4 Lies You've Been Told About Your Credit Score

Your credit score is a way of rating how reliable you are as a borrower. If you have a high credit score, it indicates you’re more likely to pay back money you borrow. Based on that, lenders will offer you lower interest rates. You’ll be able to qualify for credit cards with better perks. And you’ll be more likely to get approved when applying to rent an apartment.

Those are just a few examples of how having a high credit score makes life easier. If you’re currently working on your credit score, you may already have an idea of what you need to do.

Unfortunately, some of the credit score wisdom that people share isn’t accurate. If you’ve heard any of the following lies about your credit score, you can and should disregard it.

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1. Carrying a balance is good for your credit score

This is a common misconception, and it’s also one of the most harmful. I often hear about people who keep a $50 to $100 balance on their card every month, even though they could pay it off. And it’s all because of a myth that this is better for your credit than a $0 balance.

It’s good to use your credit card regularly — at least once a month. That may be where this myth comes from. When you use your credit card and pay the bill on time, it builds your payment history, the most important factor in your credit score.

But you don’t need to carry a balance, and there’s no benefit to doing so. There is a drawback — when you carry a balance, your card issuer charges you interest on your purchases. So if you follow this advice, it will cost you money. The best thing to do with your credit card is to always pay the bill in full.

2. It hurts your score when you have too many credit cards

When I tell people how many credit cards I have, they sometimes ask, “Isn’t that bad for your credit score?” Fortunately for me, it’s not. In fact, the number of credit cards you have isn’t a factor in your credit score.

Now, there are ways that opening lots of credit cards can affect your credit. Each time you apply for a credit card or loan, the lender runs a hard credit check on you, which normally takes a few points off your credit score. These hard credit checks can add up if you apply for multiple cards in a short time period.

Also, when you open a new credit card, that lowers the average age of your credit accounts. This is a factor in your credit score, albeit a minor one.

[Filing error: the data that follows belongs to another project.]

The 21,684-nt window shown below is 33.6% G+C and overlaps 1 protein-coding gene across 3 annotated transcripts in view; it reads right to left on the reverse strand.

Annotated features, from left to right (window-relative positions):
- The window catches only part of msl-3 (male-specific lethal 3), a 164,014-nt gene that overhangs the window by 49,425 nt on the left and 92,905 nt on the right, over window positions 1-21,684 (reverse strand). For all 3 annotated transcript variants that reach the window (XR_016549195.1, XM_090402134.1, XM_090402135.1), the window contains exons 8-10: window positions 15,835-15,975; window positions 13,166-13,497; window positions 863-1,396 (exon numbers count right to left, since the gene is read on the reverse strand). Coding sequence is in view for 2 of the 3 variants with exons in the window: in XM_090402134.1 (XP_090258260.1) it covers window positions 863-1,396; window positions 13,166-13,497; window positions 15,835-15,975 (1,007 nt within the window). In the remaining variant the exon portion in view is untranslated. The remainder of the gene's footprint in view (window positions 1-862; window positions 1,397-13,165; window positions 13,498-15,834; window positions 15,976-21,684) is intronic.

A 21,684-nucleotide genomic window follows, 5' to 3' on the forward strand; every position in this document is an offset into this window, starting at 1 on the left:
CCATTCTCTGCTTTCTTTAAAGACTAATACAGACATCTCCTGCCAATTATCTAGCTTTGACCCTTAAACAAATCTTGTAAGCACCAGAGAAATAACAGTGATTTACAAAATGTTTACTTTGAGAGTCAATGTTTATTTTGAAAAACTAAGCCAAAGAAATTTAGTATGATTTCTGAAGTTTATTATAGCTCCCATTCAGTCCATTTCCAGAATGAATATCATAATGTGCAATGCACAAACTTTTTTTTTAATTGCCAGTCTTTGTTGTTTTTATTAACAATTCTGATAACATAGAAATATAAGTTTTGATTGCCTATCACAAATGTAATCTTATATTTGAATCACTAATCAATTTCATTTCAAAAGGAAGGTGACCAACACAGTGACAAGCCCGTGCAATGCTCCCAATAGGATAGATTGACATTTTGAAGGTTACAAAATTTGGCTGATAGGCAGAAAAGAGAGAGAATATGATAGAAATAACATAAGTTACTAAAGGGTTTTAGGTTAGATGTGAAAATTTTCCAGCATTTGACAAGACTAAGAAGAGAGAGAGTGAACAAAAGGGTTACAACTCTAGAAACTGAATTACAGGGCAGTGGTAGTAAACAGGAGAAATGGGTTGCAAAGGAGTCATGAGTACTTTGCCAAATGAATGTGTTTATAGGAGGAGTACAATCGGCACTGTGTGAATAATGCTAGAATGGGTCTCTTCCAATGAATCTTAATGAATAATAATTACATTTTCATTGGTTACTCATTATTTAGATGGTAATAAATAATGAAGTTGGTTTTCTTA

3. You shouldn’t close any credit cards because it will lower your credit score

As mentioned above, the age of your credit accounts impacts your credit score. If you have a longer credit history, then you’re considered a lower risk.

For that reason, a common piece of advice is to avoid closing credit card accounts, especially your oldest credit cards. If you close them, you’ll lose their credit history, the age of your accounts will go down, and your credit score will drop.

Except that’s not how it works. When you close a credit card, it doesn’t just drop off your credit history overnight. If it’s having a positive impact, it stays on your credit file for 10 years (negative accounts stay there for seven years, by the way). During that time, it continues to help your credit score.

4. You have a single credit score

While it’d be a whole lot simpler if this were true, there’s more than just one type of credit score out there. There are three credit bureaus that collect your data and calculate a credit score for you: Equifax, Experian, and TransUnion. There are also two credit scoring systems:

  • FICO® Score is the most widely used by lenders.
  • VantageScore is an alternative created by the credit bureaus, and it’s what many free credit score tools provide.

On top of that, there are many different versions and variations in both of those credit scoring systems. For example, there are FICO® Scores for auto lenders, mortgage lenders, and credit card companies.

The most important takeaway is that you should make sure to use a credit score tool that provides your FICO® Score. Experian CreditWorks℠ Basic is the free tool that I use. This will give you a more accurate idea of the score lenders see when they check your credit.

If you want to learn more about your credit, you can get all the important information in The Ascent’s complete guide to credit scores. Remember that for as complex as credit scores may seem, there are not a lot of steps required to get a high score. Always pay your bills on time, don’t charge too much on your credit cards, and ideally, pay your credit cards in full every month. If you do all that, you’ll be on your way to excellent credit.

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